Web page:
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Sunday 7th January

Epiphany

10.00am Holy Communion

Wise Men Seek the King

Mike Bennett


Wednesday 10th January

10.00am Midweek Communion


Sunday 14th January

Second Sunday of Epiphany

10.00am Morning Worship

All Age Worship

Jesus Calls Philip and Nathaniel

Stephen Thorp


Tuesday 16th January

7.30pm Stephen’s Commissioning Service

As Rural Dean of Breckland Deanery

Right Revd Jonathan Meyrick,

 Bishop of Lynn



Sunday 21st January

Third Sunday of Epiphany

10.00am Alive@10,

All Age Worship

The First Sign: Jesus Turns Water

into Wine

Stephen Thorp


Sunday 28th January

Presentation of Christ in the Temple

10.00am Morning Worship

Presentation of Christ in the Temple

Brian Brown






WHO ARE YOU MISSING THIS CHRISTMAS?


There’s a quiet and wonderful hush as Mary and Joseph, holding hands, slowly walk to the front of the school hall, he with a large staff in his right hand and she clutching a small bag to her chest. The music to ‘O little town of Bethlehem’ gently fades into the background as Joseph knocks upon the door standing in front of him  - and as the innkeeper appears Joseph calls out in a loud voice ‘please sir, do you have any room where we can stay? For we have travelled a long way and my wife is about to have a baby!’ The innkeeper lets out a loud sigh and sadly shakes his head, but then after a momentary pause his face brightens up with a big grin as he politely and kindly directs them to a stable.


This wonderful and captivating scene has been played out by many generations of school children over the years watched by their proud parents, but it is also a scene that leaves a lot to the imagination and makes a lot of assumptions, for the Bible account never actually mentions the innkeeper, but simply says that after the birth of the baby Jesus ‘she wrapped him in cloths and placed him in a manger, because there was no room for them in the inn’ (Luke 2.7). The kindly innkeeper never actually features, but is strangely absent – missing!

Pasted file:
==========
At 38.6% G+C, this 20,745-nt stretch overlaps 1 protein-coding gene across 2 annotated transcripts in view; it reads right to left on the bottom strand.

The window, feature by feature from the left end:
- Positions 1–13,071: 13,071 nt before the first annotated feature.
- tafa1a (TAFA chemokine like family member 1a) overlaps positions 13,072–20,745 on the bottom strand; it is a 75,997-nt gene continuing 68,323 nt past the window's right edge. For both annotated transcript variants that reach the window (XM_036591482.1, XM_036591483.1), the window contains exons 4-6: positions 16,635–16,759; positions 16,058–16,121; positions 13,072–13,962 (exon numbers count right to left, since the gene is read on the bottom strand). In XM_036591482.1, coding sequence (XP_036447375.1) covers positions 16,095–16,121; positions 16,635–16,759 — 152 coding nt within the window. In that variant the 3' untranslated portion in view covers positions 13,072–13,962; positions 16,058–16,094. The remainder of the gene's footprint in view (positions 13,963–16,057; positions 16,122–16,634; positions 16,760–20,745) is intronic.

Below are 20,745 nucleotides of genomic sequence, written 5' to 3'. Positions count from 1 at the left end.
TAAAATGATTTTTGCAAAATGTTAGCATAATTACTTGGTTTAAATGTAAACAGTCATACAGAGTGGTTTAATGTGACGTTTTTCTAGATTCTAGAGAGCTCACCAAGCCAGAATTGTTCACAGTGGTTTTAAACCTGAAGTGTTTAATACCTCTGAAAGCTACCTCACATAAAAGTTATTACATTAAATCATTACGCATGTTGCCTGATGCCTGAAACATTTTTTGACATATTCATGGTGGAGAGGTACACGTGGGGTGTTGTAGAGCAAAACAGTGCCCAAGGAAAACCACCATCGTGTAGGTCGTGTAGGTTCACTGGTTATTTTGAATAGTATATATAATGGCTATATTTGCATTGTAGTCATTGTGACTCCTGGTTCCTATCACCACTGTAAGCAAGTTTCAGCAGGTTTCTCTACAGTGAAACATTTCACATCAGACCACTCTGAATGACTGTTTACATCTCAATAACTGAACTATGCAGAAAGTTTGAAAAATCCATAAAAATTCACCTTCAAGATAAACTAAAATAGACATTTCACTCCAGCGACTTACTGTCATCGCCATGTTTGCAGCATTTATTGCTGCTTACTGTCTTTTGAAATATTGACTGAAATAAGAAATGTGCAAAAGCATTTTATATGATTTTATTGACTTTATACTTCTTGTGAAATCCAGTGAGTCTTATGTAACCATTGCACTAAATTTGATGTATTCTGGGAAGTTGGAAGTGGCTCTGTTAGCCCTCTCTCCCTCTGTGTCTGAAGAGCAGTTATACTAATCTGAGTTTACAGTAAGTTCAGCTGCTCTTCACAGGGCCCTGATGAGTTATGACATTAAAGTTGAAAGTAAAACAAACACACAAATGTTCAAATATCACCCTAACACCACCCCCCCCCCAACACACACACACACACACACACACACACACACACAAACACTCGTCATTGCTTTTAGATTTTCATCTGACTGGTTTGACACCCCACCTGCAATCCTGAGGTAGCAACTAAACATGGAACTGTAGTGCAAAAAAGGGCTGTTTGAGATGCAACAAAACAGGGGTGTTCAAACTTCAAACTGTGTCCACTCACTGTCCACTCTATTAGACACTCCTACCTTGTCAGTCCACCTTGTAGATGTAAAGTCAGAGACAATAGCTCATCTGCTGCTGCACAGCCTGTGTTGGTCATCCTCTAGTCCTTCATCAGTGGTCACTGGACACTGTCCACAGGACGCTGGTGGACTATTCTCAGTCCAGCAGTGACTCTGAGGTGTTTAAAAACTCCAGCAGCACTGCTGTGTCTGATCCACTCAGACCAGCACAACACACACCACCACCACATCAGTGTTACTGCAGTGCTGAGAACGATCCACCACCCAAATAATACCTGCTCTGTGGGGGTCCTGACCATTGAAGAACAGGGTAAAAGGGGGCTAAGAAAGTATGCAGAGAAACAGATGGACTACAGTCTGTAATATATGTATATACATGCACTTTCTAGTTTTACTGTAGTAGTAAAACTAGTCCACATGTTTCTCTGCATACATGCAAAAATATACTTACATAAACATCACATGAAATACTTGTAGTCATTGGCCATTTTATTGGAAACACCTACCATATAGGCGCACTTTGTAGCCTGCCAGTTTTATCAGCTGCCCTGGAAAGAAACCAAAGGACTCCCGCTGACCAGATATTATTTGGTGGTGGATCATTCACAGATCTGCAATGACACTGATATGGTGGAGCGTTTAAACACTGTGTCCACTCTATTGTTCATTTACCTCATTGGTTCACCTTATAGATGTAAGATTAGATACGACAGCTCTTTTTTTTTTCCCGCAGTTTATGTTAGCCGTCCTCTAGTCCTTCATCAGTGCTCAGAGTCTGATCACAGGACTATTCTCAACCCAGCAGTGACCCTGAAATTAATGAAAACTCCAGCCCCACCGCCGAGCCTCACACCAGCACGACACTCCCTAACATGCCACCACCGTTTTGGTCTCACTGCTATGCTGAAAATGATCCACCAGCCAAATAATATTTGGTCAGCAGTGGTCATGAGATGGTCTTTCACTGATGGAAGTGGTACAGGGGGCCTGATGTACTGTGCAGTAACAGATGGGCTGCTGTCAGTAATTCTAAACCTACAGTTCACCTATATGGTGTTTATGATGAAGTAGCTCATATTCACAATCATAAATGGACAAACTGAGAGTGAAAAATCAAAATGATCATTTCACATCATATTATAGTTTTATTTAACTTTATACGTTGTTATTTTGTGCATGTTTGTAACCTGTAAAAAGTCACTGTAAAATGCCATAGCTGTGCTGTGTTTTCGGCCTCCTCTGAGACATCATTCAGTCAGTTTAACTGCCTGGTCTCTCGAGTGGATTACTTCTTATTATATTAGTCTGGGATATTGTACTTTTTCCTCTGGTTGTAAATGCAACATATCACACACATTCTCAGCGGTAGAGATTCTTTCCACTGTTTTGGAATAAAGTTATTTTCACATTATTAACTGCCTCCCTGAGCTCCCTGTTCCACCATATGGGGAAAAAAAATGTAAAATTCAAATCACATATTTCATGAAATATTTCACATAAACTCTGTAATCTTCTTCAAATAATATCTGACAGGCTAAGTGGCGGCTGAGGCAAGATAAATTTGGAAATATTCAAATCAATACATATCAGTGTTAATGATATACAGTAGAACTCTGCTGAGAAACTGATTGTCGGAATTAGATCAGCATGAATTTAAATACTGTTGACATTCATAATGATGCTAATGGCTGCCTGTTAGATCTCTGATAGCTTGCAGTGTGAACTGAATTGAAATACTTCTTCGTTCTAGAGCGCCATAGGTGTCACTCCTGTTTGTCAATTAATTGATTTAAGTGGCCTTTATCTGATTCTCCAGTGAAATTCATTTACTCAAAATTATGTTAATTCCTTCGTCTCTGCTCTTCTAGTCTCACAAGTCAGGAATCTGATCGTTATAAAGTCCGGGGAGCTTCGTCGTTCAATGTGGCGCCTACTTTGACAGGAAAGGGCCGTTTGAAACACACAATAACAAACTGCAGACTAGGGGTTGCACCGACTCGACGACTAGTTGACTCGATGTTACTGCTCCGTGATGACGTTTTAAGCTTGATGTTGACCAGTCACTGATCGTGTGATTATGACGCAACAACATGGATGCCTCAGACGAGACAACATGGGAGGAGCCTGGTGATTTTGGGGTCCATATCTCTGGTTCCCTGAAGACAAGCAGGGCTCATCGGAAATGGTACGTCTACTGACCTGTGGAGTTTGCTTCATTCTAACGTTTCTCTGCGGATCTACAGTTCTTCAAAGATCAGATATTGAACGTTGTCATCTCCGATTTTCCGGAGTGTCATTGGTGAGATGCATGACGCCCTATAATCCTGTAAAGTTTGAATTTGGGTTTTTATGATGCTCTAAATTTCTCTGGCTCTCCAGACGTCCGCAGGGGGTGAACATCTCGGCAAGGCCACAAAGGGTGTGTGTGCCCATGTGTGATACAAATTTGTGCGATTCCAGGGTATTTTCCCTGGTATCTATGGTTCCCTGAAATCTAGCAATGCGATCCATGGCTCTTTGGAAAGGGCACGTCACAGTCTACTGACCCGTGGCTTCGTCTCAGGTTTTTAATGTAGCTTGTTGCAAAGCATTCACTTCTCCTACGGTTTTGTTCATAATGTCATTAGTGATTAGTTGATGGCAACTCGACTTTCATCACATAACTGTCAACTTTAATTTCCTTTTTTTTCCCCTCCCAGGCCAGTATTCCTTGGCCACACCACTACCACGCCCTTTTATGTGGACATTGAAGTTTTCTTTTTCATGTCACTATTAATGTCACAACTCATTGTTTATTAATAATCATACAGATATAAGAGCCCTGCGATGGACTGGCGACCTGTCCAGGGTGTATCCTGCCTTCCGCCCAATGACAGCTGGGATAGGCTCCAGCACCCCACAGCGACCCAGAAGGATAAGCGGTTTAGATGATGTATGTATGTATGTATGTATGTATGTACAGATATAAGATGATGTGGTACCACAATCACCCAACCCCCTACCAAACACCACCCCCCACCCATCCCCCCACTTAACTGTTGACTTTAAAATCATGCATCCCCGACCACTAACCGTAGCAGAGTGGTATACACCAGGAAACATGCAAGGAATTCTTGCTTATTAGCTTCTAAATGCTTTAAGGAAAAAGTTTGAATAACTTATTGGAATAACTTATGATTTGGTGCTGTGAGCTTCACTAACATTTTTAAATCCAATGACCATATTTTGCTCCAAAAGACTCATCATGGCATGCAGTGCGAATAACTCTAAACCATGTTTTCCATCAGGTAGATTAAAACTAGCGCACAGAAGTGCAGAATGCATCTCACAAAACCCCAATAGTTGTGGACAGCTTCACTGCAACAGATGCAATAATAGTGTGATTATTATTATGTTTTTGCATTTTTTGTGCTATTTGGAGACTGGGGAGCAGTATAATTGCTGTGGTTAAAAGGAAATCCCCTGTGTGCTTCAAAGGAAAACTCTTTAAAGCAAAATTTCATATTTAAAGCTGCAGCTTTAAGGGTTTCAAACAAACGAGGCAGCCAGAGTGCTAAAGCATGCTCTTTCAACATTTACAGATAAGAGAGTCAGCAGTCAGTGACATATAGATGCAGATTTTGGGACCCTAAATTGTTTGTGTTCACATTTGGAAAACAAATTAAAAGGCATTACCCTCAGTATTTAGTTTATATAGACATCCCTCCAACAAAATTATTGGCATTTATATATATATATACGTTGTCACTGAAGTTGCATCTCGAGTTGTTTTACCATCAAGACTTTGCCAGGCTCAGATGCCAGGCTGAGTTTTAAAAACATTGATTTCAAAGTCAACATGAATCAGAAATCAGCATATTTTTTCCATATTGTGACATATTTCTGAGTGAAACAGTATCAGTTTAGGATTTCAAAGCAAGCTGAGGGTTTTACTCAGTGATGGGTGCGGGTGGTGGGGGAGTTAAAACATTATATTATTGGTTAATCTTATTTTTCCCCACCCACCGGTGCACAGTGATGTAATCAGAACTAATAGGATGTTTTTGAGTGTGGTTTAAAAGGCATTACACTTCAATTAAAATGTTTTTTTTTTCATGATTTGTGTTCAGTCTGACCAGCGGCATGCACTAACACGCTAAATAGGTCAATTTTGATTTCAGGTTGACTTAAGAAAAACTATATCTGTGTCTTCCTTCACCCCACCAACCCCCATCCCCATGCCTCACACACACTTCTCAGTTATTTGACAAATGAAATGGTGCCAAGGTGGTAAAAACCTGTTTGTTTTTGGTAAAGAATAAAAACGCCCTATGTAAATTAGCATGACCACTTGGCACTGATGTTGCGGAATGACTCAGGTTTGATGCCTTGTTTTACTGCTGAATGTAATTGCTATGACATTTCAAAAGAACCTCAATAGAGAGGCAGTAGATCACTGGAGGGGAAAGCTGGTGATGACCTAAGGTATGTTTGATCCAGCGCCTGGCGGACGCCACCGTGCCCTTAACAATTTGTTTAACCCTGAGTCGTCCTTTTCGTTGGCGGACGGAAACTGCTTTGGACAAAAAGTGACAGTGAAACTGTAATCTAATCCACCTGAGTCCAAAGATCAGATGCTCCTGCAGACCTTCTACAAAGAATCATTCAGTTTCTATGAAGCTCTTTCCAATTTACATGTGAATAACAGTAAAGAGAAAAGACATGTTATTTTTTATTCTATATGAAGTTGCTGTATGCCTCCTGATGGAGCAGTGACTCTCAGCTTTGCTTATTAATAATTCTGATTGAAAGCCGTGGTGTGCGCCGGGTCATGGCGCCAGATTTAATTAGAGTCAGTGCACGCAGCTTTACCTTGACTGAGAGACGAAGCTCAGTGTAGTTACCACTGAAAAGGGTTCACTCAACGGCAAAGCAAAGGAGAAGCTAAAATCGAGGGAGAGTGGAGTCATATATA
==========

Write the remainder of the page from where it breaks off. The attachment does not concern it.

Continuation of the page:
Christmas is often said to be a time for children having fun and families getting together, but perhaps for some this biblical story actually reflects a present reality in their lives – perhaps because someone special, someone significant is missing and Christmas just isn’t the same without them. This could be because circumstances dictate that they can’t be present (such as serving in the armed forces or emigrated or away on business); or it could be because they have started a new chapter in their lives (such as young people leaving home or getting married leaving parents feeling isolated and alone); or it could be because of some sad circumstance (such as a divorce, a broken relationship or the death of a loved one). It’s at times like these when the love and support of family, friends and the community is so crucial, mutually encouraging people to appreciate that they are not alone, but cared for by the people around them – kind words and deeds which can mean so much and mirror the love that God has for us.


But perhaps for some the most significant missing person this Christmas, is Christ himself - which is such a shame because in the person of Jesus we meet with a God who loves and cares for us so deeply that he actually steps into this world of ours, and takes upon himself our humanity when he was born as a baby at Bethlehem. So no-one can say therefore that ‘God does not understand me’ because in Christ he has been there, done it and ‘got the T-shirt’. Our lives aren’t perfect and neither is the world in which we live, but in Christ we meet with someone who not only wants us to feel better but actually makes it possible for us to be better; loved, forgiven and at peace when we put our faith and trust in him. So, don’t miss out this Christmas because in Christ we have a friend who has promised to be with us, not just for today, or for tomorrow, but for always. Christmas just isn’t the same without him!


On behalf of myself and the parishes which I represent may I wish you all a very Happy Christmas and a peaceful New Year.


Yours as ever


Stephen Thorp


“The virgin will be with child and will give birth to a son,

and they will call him Immanuel”—which means, “God with us.” (Matthew 1:23)